According to certain embodiments of the invention, a ligation probe set is designed so that the target-specific portion of the first probe will hybridize with the downstream target region (see, e.g., the first probe in FIG. 4) and the target-specific portion of the second probe will hybridize with the upstream target region (see, e.g., the second probe in FIG. 4). In certain embodiments, a nucleotide base complementary to the pivotal nucleotide, the “pivotal complement” or “pivotal complement nucleotide,” is present on the proximal end of the second probe of the target-specific probe set (see, e.g., 5′ end (PC) of the second probe in FIG. 4). In certain embodiments, the first probe may comprise the pivotal complement and addressable portion rather than the second probe (see, e.g., FIG. 5). The skilled artisan will appreciate that, in various embodiments, the pivotal nucleotide(s) may be located anywhere in the target sequence and that likewise, the pivotal complement(s) may be located anywhere within the target-specific portion of the probe(s). For example, according to various embodiments, the pivotal complement may be located at the 3′ end of a probe, at the 5′ end of a probe, or anywhere between the 3′ end and the 5′ end of a probe.
  • [0111]
    In certain embodiments, when the first and second probes of the ligation probe set are hybridized to the appropriate upstream and downstream target regions, and when the pivotal complement is at the 5′ end of one probe or the 3′ end of the other probe, and the pivotal complement is base-paired with the pivotal nucleotide on the target sequence, the hybridized first and second probes may be ligated together to form a ligation product (see, e.g., FIG. 5(2)-(3)). In the example shown in FIG. 5(2)-(3), a mismatched base at the pivotal nucleotide, however, interferes with ligation, even if both probes are otherwise fully hybridized to their respective target regions.
  • [0112]
    In certain embodiments, other mechanisms may be employed to avoid ligation of probes that do not include the correct complementary nucleotide at the pivotal complement. For example, in certain embodiments, conditions may be employed such that a probe of a ligation probe set will hybridize to the target sequence to a measurably lesser extent if there is a mismatch at the pivotal nucleotide. Thus, in such embodiments, such non-hybridized probes will not be ligated to the other probe in the probe set.
  • [0113]
    In certain embodiments, the first probes and second probes in a ligation probe set are designed with similar melting temperatures (Tm). Where a probe includes a pivotal complement, in certain embodiments, the Tm for the probe(s) comprising the pivotal complement(s) of the target pivotal nucleotide sought will be approximately 4-15° C. lower than the other probe(s) that do not contain the pivotal complement in the probe set. In certain such embodiments, the probe comprising the pivotal complement(s) will also be designed with a Tm near the ligation temperature. Thus, a probe with a mismatched nucleotide will more readily dissociate from the target at the ligation temperature. The ligation temperature, therefore, in certain embodiments provides another way to discriminate between, for example, multiple potential alleles in the target.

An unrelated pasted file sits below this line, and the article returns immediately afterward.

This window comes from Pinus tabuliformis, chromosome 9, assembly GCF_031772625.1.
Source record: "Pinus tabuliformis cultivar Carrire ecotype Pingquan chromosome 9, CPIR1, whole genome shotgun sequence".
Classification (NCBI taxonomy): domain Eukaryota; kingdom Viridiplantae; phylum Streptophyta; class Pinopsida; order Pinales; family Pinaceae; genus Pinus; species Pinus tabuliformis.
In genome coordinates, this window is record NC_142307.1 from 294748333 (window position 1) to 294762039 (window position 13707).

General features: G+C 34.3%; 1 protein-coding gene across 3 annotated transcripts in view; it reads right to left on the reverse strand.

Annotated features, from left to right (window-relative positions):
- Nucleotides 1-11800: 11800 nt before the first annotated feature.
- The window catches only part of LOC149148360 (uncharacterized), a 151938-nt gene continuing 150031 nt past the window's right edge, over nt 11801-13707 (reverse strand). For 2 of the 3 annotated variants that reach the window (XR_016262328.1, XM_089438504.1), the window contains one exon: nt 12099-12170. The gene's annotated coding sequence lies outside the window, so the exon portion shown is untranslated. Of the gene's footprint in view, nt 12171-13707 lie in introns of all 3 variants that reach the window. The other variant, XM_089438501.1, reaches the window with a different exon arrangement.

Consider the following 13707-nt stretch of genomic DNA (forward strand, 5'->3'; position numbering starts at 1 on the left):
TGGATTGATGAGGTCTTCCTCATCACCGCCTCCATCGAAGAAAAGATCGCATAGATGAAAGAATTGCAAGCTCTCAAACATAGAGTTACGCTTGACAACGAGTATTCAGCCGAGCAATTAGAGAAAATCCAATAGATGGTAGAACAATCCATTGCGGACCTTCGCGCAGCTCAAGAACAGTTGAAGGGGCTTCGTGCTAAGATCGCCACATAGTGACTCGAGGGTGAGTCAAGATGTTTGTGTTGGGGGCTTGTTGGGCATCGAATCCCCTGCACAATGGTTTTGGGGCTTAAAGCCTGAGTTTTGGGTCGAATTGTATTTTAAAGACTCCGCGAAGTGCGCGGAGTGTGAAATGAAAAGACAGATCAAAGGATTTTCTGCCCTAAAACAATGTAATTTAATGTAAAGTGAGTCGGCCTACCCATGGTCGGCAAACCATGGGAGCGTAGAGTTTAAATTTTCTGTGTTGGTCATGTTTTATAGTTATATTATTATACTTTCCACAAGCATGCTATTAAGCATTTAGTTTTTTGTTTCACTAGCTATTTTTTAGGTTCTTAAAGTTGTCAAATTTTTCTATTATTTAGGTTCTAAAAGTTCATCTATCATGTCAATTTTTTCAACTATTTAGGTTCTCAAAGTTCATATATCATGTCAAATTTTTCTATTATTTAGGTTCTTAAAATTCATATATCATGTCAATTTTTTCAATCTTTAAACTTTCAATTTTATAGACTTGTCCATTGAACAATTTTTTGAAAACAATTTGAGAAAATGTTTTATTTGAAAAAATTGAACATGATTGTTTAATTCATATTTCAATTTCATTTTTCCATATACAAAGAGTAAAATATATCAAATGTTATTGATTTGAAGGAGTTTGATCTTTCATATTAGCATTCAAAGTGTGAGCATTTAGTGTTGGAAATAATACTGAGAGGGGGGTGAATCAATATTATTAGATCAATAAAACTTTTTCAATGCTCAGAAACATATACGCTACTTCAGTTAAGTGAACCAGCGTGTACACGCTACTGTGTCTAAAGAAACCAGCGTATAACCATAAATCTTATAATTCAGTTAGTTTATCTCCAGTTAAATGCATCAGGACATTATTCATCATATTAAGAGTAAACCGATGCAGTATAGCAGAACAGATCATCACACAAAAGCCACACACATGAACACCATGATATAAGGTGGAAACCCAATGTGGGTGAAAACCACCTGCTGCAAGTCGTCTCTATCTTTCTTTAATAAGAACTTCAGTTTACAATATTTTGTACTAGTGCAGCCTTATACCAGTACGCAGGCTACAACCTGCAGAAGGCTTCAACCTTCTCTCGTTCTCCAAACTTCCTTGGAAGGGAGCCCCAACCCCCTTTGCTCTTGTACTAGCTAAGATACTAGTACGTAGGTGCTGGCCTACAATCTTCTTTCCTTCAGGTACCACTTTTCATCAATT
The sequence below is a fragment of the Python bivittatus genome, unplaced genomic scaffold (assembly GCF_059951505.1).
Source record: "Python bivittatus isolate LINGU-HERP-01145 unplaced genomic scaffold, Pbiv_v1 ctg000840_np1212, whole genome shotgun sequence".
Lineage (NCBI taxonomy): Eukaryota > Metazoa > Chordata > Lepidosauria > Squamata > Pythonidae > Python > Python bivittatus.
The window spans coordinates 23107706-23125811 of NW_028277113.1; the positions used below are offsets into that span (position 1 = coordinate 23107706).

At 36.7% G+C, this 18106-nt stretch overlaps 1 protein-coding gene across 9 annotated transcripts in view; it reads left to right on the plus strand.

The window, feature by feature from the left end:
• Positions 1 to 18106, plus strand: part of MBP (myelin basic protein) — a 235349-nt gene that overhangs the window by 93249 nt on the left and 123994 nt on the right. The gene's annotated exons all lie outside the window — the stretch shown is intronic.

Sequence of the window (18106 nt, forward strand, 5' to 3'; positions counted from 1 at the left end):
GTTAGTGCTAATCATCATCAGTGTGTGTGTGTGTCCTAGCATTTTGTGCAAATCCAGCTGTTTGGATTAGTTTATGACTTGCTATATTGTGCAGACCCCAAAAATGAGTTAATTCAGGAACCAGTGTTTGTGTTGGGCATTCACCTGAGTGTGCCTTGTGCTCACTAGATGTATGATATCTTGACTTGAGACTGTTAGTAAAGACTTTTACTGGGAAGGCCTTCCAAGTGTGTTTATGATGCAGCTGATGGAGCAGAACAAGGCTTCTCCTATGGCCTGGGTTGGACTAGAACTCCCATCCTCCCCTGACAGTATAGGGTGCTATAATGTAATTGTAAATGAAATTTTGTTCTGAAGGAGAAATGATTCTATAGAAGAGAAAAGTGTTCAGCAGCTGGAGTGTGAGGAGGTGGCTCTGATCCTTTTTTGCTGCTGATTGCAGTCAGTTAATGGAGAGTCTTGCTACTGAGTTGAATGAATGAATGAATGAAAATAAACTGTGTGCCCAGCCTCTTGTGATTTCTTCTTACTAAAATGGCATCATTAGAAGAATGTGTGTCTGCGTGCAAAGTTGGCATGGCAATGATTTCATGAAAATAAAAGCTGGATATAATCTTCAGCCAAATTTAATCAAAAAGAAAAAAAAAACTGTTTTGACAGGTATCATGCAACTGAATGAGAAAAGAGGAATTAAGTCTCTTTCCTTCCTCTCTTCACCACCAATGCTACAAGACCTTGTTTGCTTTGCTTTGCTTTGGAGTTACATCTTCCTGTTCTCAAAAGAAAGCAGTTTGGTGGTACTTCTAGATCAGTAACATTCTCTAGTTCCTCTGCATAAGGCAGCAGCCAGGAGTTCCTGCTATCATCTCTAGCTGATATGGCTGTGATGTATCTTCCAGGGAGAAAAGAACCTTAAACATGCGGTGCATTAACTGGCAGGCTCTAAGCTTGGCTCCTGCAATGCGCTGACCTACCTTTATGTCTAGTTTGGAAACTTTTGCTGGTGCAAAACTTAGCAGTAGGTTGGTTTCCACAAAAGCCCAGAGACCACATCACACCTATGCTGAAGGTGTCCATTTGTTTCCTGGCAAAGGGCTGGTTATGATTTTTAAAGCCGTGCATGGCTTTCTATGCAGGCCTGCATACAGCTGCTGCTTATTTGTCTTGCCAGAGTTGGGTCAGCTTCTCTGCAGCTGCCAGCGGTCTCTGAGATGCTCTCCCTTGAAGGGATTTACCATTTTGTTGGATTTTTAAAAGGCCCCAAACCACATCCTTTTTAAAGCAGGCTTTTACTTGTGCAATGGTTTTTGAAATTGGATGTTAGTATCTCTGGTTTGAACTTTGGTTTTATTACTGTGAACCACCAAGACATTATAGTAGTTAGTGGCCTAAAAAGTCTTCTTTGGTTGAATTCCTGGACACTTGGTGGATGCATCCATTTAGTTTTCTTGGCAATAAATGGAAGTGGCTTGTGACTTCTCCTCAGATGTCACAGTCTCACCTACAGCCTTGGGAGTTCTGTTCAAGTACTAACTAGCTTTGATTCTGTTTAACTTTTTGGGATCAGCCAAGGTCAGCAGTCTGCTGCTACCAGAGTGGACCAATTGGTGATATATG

• [0114]
    Further, in certain embodiments, ligation probe sets do not comprise a pivotal complement at the terminus of the first or the second probe (e.g., at the 3′ end or the 5′ end of the first or second probe). Rather, the pivotal complement is located somewhere between the 5′ end and the 3′ end of the first or second probe. In certain such embodiments, probes with target-specific portions that are fully complementary with their respective target regions will hybridize under high stringency conditions. Probes with one or more mismatched bases in the target-specific portion, by contrast, will hybridize to their respective target region to a measurably lesser extent. Both the first probe and the second probe must be hybridized to the target for a ligation product to be generated.
  • [0115]
    In certain embodiments, highly related sequences that differ by as little as a single nucleotide can be distinguished. For example, according to certain embodiments, one can distinguish the two potential alleles in a biallelic locus as follows. One can combine a ligation probe set comprising two first probes, differing in their addressable portions and their pivotal complement (see, e.g., probes A and B in FIG. 5(2)), one second probe (see, e.g., probe Z in FIG. 5(1)), and the sample containing the target. All three probes will hybridize with the target sequence under appropriate conditions (see, e.g., FIG. 5(2)). Only the first probe with the hybridized pivotal complement, however, will be ligated with the hybridized second probe (see, e.g., FIG. 5(3)). Thus, if only one allele is present in the sample, only one ligation product for that target will be generated (see, e.g., ligation product A-Z in FIG. 5(4)). Both ligation products would be formed in a sample from a heterozygous individual. In certain embodiments, ligation of probes with a pivotal complement that is not complementary to the pivotal nucleotide may occur, but such ligation occurs to a measurably lesser extent than ligation of probes with a pivotal complement that is complementary to the pivotal nucleotide.